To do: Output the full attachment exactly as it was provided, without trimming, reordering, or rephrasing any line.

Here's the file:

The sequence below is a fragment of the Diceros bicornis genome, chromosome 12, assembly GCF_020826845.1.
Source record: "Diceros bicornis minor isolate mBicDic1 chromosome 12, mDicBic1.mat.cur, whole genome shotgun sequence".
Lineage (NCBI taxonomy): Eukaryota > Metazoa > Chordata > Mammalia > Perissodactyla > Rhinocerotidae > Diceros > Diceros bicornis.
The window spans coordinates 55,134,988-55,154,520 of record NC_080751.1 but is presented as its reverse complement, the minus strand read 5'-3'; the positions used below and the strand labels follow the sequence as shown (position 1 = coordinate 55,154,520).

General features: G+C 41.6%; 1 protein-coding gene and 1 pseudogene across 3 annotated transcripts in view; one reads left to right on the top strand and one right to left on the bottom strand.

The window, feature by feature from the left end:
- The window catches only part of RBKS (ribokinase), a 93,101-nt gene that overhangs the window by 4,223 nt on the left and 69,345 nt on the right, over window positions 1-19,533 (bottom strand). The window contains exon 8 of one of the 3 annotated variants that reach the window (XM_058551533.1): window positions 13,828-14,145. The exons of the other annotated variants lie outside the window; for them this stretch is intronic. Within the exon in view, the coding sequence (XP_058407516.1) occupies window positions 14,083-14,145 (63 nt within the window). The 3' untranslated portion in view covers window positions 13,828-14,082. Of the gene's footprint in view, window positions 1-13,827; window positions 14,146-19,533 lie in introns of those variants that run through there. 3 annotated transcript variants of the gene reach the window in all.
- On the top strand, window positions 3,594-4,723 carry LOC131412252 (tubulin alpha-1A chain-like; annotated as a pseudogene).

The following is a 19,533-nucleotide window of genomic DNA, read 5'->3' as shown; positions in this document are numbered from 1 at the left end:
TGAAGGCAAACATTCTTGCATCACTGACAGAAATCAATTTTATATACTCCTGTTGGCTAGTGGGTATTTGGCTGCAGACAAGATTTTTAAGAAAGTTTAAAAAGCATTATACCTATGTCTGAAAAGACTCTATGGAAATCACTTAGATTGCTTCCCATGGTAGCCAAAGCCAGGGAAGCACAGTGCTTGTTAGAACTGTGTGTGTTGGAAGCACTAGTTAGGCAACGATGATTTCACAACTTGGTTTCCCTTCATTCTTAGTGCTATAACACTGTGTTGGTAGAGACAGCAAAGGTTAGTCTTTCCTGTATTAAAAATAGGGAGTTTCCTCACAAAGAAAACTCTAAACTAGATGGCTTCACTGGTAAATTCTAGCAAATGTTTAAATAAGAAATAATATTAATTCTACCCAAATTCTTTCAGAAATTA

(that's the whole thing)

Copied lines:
The sequence below is a fragment of the Diceros bicornis genome, chromosome 12, assembly GCF_020826845.1.
Source record: "Diceros bicornis minor isolate mBicDic1 chromosome 12, mDicBic1.mat.cur, whole genome shotgun sequence".
Lineage (NCBI taxonomy): Eukaryota > Metazoa > Chordata > Mammalia > Perissodactyla > Rhinocerotidae > Diceros > Diceros bicornis.
The window spans coordinates 55,134,988-55,154,520 of record NC_080751.1 but is presented as its reverse complement, the minus strand read 5'-3'; the positions used below and the strand labels follow the sequence as shown (position 1 = coordinate 55,154,520).

General features: G+C 41.6%; 1 protein-coding gene and 1 pseudogene across 3 annotated transcripts in view; one reads left to right on the top strand and one right to left on the bottom strand.

The window, feature by feature from the left end:
- The window catches only part of RBKS (ribokinase), a 93,101-nt gene that overhangs the window by 4,223 nt on the left and 69,345 nt on the right, over window positions 1-19,533 (bottom strand). The window contains exon 8 of one of the 3 annotated variants that reach the window (XM_058551533.1): window positions 13,828-14,145. The exons of the other annotated variants lie outside the window; for them this stretch is intronic. Within the exon in view, the coding sequence (XP_058407516.1) occupies window positions 14,083-14,145 (63 nt within the window). The 3' untranslated portion in view covers window positions 13,828-14,082. Of the gene's footprint in view, window positions 1-13,827; window positions 14,146-19,533 lie in introns of those variants that run through there. 3 annotated transcript variants of the gene reach the window in all.
- On the top strand, window positions 3,594-4,723 carry LOC131412252 (tubulin alpha-1A chain-like; annotated as a pseudogene).

The following is a 19,533-nucleotide window of genomic DNA, read 5'->3' as shown; positions in this document are numbered from 1 at the left end:
TGAAGGCAAACATTCTTGCATCACTGACAGAAATCAATTTTATATACTCCTGTTGGCTAGTGGGTATTTGGCTGCAGACAAGATTTTTAAGAAAGTTTAAAAAGCATTATACCTATGTCTGAAAAGACTCTATGGAAATCACTTAGATTGCTTCCCATGGTAGCCAAAGCCAGGGAAGCACAGTGCTTGTTAGAACTGTGTGTGTTGGAAGCACTAGTTAGGCAACGATGATTTCACAACTTGGTTTCCCTTCATTCTTAGTGCTATAACACTGTGTTGGTAGAGACAGCAAAGGTTAGTCTTTCCTGTATTAAAAATAGGGAGTTTCCTCACAAAGAAAACTCTAAACTAGATGGCTTCACTGGTAAATTCTAGCAAATGTTTAAATAAGAAATAATATTAATTCTACCCAAATTCTTTCAGAAATTA